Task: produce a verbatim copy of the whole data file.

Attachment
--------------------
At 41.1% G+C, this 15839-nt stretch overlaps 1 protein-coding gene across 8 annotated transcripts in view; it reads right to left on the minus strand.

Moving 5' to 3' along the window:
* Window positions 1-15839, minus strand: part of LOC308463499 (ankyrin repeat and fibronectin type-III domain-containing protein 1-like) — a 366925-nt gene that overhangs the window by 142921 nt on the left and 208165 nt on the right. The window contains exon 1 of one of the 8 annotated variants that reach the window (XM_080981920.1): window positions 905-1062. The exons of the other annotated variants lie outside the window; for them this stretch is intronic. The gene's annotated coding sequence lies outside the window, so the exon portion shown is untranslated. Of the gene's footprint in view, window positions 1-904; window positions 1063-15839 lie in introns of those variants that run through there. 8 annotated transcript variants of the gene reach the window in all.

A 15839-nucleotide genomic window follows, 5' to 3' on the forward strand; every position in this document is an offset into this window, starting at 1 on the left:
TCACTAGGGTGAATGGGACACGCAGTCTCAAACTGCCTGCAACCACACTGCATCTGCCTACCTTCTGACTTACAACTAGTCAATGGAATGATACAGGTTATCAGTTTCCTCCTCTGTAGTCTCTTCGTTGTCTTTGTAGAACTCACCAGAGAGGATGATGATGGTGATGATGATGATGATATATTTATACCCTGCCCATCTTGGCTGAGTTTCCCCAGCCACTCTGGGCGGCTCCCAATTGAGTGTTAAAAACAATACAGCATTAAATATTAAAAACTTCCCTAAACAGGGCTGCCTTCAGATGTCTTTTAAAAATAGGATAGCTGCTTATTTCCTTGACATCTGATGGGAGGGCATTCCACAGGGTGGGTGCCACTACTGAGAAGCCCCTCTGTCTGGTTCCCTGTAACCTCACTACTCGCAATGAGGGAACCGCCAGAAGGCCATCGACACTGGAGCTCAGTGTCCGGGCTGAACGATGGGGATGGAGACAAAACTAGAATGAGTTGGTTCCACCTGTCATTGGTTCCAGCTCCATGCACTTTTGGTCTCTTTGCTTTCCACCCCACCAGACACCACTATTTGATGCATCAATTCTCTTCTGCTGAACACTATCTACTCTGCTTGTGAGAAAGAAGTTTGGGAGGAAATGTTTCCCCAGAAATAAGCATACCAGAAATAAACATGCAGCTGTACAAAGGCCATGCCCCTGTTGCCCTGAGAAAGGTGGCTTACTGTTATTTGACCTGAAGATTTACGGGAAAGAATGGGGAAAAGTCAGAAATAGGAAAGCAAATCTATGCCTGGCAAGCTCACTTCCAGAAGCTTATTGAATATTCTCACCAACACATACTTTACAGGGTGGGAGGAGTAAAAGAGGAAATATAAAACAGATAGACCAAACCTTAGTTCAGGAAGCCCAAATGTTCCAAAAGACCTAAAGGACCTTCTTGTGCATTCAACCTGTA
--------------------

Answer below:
At 41.1% G+C, this 15839-nt stretch overlaps 1 protein-coding gene across 8 annotated transcripts in view; it reads right to left on the minus strand.

Moving 5' to 3' along the window:
* Window positions 1-15839, minus strand: part of LOC308463499 (ankyrin repeat and fibronectin type-III domain-containing protein 1-like) — a 366925-nt gene that overhangs the window by 142921 nt on the left and 208165 nt on the right. The window contains exon 1 of one of the 8 annotated variants that reach the window (XM_080981920.1): window positions 905-1062. The exons of the other annotated variants lie outside the window; for them this stretch is intronic. The gene's annotated coding sequence lies outside the window, so the exon portion shown is untranslated. Of the gene's footprint in view, window positions 1-904; window positions 1063-15839 lie in introns of those variants that run through there. 8 annotated transcript variants of the gene reach the window in all.

A 15839-nucleotide genomic window follows, 5' to 3' on the forward strand; every position in this document is an offset into this window, starting at 1 on the left:
TCACTAGGGTGAATGGGACACGCAGTCTCAAACTGCCTGCAACCACACTGCATCTGCCTACCTTCTGACTTACAACTAGTCAATGGAATGATACAGGTTATCAGTTTCCTCCTCTGTAGTCTCTTCGTTGTCTTTGTAGAACTCACCAGAGAGGATGATGATGGTGATGATGATGATGATATATTTATACCCTGCCCATCTTGGCTGAGTTTCCCCAGCCACTCTGGGCGGCTCCCAATTGAGTGTTAAAAACAATACAGCATTAAATATTAAAAACTTCCCTAAACAGGGCTGCCTTCAGATGTCTTTTAAAAATAGGATAGCTGCTTATTTCCTTGACATCTGATGGGAGGGCATTCCACAGGGTGGGTGCCACTACTGAGAAGCCCCTCTGTCTGGTTCCCTGTAACCTCACTACTCGCAATGAGGGAACCGCCAGAAGGCCATCGACACTGGAGCTCAGTGTCCGGGCTGAACGATGGGGATGGAGACAAAACTAGAATGAGTTGGTTCCACCTGTCATTGGTTCCAGCTCCATGCACTTTTGGTCTCTTTGCTTTCCACCCCACCAGACACCACTATTTGATGCATCAATTCTCTTCTGCTGAACACTATCTACTCTGCTTGTGAGAAAGAAGTTTGGGAGGAAATGTTTCCCCAGAAATAAGCATACCAGAAATAAACATGCAGCTGTACAAAGGCCATGCCCCTGTTGCCCTGAGAAAGGTGGCTTACTGTTATTTGACCTGAAGATTTACGGGAAAGAATGGGGAAAAGTCAGAAATAGGAAAGCAAATCTATGCCTGGCAAGCTCACTTCCAGAAGCTTATTGAATATTCTCACCAACACATACTTTACAGGGTGGGAGGAGTAAAAGAGGAAATATAAAACAGATAGACCAAACCTTAGTTCAGGAAGCCCAAATGTTCCAAAAGACCTAAAGGACCTTCTTGTGCATTCAACCTGTA